George Ivanovitch Gurdjieff
The name George Ivanovitch Gurdjieff is surrounded with fantastic legend. In truth, his life was that of a man devoted completely to the search for forgotten knowledge and then to the arduous task of bringing it to life for our times.

G.I. Gurdjieff was born in Alexandropol, in Russia, near the Persian border. His father was descended from Ionian Greeks of Caesarea. A herdsman on a grand scale, Gurdjieff’s father had inherited, through oral tradition, an ancient culture. Because of him, Gurdjieff’s childhood was steeped in the stories and poems of a distant past.

Later, singled out by the Archbishop of Kars Cathedral, he was guided by men who were capable of awakening in him the taste for essential values and who provided for him a modern scientific education as well as a profound religious training.

In this area of the southern Caucasus, where so many peoples were mingled—Russians, Greeks, Iranians, Tartars, Armenians—and where so many civilizations and customs confronted one another, a multitude of facts convinced Gurdjieff that a real knowledge of man and his nature had existed in the past and that its traces had been erased, but that it must still be possible to find it once again.

This conviction was to determine his entire existence.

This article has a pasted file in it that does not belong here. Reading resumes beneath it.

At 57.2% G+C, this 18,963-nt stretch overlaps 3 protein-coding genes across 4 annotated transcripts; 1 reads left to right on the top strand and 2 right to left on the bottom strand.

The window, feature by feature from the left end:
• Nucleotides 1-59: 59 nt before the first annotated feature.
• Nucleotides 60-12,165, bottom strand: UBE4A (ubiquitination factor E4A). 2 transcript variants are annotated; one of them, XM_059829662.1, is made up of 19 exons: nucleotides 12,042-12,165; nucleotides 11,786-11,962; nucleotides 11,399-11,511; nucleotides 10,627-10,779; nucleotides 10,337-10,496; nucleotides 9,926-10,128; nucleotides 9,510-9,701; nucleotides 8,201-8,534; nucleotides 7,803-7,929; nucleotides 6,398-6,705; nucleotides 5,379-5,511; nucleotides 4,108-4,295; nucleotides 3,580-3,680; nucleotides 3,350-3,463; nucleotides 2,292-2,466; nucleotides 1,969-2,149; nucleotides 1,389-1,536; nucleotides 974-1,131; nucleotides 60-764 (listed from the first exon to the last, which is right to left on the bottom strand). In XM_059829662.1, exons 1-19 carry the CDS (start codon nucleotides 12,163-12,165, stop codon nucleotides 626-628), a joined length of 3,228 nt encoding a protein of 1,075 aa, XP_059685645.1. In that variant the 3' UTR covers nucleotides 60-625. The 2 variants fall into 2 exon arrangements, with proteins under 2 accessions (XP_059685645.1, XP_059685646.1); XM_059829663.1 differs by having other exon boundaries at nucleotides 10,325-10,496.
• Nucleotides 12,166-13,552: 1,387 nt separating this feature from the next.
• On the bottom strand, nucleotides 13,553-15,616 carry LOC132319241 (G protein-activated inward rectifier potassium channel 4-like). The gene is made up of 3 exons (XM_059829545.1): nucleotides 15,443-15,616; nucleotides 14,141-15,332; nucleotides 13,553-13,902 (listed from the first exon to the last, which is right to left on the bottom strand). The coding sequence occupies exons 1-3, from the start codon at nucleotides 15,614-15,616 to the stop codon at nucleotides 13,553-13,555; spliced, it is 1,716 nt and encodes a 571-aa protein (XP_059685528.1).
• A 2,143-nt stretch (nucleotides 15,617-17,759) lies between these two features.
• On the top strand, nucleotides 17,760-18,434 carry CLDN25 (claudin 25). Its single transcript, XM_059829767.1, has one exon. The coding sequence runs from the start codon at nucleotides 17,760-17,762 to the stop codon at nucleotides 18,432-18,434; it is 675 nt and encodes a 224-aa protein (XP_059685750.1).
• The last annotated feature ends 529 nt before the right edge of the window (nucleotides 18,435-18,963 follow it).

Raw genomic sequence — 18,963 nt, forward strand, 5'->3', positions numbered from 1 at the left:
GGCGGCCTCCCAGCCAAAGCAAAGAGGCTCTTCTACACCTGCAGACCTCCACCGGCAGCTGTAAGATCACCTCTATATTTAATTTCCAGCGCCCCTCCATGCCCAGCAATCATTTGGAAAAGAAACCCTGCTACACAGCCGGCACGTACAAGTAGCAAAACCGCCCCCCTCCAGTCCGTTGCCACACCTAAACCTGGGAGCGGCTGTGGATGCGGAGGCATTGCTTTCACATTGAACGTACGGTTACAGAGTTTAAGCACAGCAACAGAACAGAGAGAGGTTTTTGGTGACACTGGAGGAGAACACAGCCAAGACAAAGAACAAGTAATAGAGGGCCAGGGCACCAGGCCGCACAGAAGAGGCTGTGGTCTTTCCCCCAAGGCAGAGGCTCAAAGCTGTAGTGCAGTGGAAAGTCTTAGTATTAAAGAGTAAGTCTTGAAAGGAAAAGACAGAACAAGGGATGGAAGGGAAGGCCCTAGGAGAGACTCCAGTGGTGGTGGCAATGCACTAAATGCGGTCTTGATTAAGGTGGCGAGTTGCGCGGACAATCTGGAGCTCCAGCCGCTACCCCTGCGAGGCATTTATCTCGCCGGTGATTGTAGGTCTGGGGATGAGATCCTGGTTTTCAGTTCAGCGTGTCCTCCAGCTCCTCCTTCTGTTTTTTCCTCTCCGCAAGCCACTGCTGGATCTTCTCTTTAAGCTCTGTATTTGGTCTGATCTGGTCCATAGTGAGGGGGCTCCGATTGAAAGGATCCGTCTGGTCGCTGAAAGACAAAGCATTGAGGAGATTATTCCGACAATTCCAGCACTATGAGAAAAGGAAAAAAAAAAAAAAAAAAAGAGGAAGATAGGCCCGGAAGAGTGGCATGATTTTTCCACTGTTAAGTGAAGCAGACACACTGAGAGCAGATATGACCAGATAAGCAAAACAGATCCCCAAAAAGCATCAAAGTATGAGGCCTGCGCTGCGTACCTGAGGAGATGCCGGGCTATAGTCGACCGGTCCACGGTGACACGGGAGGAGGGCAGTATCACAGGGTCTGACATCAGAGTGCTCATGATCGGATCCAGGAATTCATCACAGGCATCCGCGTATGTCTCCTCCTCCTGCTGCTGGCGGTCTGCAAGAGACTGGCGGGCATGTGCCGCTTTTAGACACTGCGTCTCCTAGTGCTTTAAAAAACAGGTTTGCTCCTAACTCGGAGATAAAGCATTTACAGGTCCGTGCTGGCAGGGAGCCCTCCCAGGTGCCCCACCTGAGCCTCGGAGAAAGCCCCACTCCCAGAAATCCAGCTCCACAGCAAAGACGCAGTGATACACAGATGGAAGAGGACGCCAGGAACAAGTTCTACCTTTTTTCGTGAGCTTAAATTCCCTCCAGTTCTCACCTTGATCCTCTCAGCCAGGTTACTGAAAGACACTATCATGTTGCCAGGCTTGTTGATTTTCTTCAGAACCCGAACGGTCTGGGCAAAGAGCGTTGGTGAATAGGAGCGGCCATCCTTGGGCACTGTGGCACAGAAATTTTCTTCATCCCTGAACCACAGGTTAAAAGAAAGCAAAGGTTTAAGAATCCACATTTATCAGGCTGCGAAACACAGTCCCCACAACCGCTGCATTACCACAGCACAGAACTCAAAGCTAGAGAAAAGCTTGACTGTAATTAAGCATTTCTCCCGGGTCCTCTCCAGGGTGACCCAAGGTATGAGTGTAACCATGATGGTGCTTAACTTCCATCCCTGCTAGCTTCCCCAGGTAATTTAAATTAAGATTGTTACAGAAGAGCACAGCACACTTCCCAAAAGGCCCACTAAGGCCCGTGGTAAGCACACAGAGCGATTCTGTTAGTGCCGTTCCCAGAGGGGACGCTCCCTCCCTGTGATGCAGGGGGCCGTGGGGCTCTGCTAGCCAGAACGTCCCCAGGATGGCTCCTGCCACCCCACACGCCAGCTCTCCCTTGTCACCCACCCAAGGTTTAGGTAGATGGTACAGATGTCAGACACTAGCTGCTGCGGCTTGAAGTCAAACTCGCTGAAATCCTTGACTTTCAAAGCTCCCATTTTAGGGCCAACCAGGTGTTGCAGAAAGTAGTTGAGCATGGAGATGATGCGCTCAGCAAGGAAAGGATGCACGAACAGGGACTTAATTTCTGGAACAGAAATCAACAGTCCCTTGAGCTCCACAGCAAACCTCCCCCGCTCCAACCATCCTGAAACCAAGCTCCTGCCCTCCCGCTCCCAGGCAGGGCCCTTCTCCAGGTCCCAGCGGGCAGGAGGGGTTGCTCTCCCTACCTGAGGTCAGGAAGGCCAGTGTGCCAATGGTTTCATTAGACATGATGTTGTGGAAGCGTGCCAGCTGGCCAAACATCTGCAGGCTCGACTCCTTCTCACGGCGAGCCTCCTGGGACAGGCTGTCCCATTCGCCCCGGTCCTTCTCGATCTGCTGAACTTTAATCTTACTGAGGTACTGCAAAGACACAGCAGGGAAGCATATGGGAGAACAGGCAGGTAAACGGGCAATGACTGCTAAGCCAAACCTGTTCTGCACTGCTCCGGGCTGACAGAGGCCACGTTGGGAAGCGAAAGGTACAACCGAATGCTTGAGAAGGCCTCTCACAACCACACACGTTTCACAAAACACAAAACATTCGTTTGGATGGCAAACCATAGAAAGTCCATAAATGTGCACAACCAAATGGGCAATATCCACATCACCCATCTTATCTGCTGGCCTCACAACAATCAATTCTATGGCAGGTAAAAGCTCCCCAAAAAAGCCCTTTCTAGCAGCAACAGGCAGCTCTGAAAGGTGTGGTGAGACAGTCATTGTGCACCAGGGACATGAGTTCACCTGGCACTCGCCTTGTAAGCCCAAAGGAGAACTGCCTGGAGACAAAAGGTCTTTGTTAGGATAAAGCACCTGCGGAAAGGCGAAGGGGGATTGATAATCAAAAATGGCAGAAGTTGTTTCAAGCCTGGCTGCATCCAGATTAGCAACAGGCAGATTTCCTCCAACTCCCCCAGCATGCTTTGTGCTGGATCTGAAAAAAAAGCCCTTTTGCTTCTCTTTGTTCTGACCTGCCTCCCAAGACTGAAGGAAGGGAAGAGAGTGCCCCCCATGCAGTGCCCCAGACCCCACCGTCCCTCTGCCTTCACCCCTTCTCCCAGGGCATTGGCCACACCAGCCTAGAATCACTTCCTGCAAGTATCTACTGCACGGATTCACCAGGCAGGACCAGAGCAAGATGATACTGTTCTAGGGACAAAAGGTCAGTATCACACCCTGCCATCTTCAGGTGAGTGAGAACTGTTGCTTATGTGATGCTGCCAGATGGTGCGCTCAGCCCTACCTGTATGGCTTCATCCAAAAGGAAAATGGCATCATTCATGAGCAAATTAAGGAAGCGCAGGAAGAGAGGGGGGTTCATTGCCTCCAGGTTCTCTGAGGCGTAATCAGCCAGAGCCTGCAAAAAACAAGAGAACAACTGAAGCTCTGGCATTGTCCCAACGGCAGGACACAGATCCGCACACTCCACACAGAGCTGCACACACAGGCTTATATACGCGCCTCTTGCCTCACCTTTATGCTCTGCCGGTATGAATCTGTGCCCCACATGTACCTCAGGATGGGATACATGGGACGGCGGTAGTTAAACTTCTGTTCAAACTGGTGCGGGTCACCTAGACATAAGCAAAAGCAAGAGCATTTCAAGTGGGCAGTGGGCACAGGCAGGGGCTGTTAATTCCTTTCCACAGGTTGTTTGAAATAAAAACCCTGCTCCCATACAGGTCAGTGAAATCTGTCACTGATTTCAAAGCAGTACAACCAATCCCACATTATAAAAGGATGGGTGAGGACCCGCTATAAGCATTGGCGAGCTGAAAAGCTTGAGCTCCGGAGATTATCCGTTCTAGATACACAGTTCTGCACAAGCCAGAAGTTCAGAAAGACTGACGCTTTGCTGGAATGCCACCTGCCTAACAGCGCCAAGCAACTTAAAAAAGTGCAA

His life was then shared with men who, like himself, were animated with a desire to understand the real meaning of human life.

Together with these “Seekers of Truth”—who included geographers, archaeologists, doctors—G.I. Gurdjieff, overcoming the greatest hardships, succeeded in coming into contact with very isolated communities in Africa, the Near East and Central Asia and in gathering the dispersed fragments of a traditional teaching. In submitting these fragments to the flames of the most rigorous inner disciplines, he succeeded in bringing them alive once again and in reconstituting for himself the unity of knowledge which he sought.

In 1912 it was a very different man who returned to Europe. A new task awaited him: he had to find a way to transmit this knowledge by creating conditions which would permit others to experience it. He was then about 40 years of age. In Moscow, then in St. Petersburg, groups of seekers formed around him. One of his first pupils, P.D. Ouspensky, was later to record in his book In Search of the Miraculous; Fragments of an Unknown Teaching the value of what Gurdjieff had brought to them: “It was not a patchwork”, he wrote, “as all scientific and philosophical systems are, but an indivisible whole.”

The war, then the revolution, impelled them to move to France. Gurdjieff settled in 1922 at the Prieuré of Avon, near Fontainebleau, south of Paris, and assembled many students who were mostly English and Americans. In 1924, a near-fatal car accident obliged him to change the direction of his activities; he resolved to write a series of books and to keep near him only a limited number of pupils.

On October 29, 1949, he died at the American Hospital in Paris, but his thought had been transmitted and the knowledge for which he had so struggled remained alive.

The preceding text is translated from the dust jacket of the French edition of Beelzebub’s Tales to his Grandson
(Paris: Janus, 1966).

More information about Gurdjieff may be found at the Gurdjieff International Review.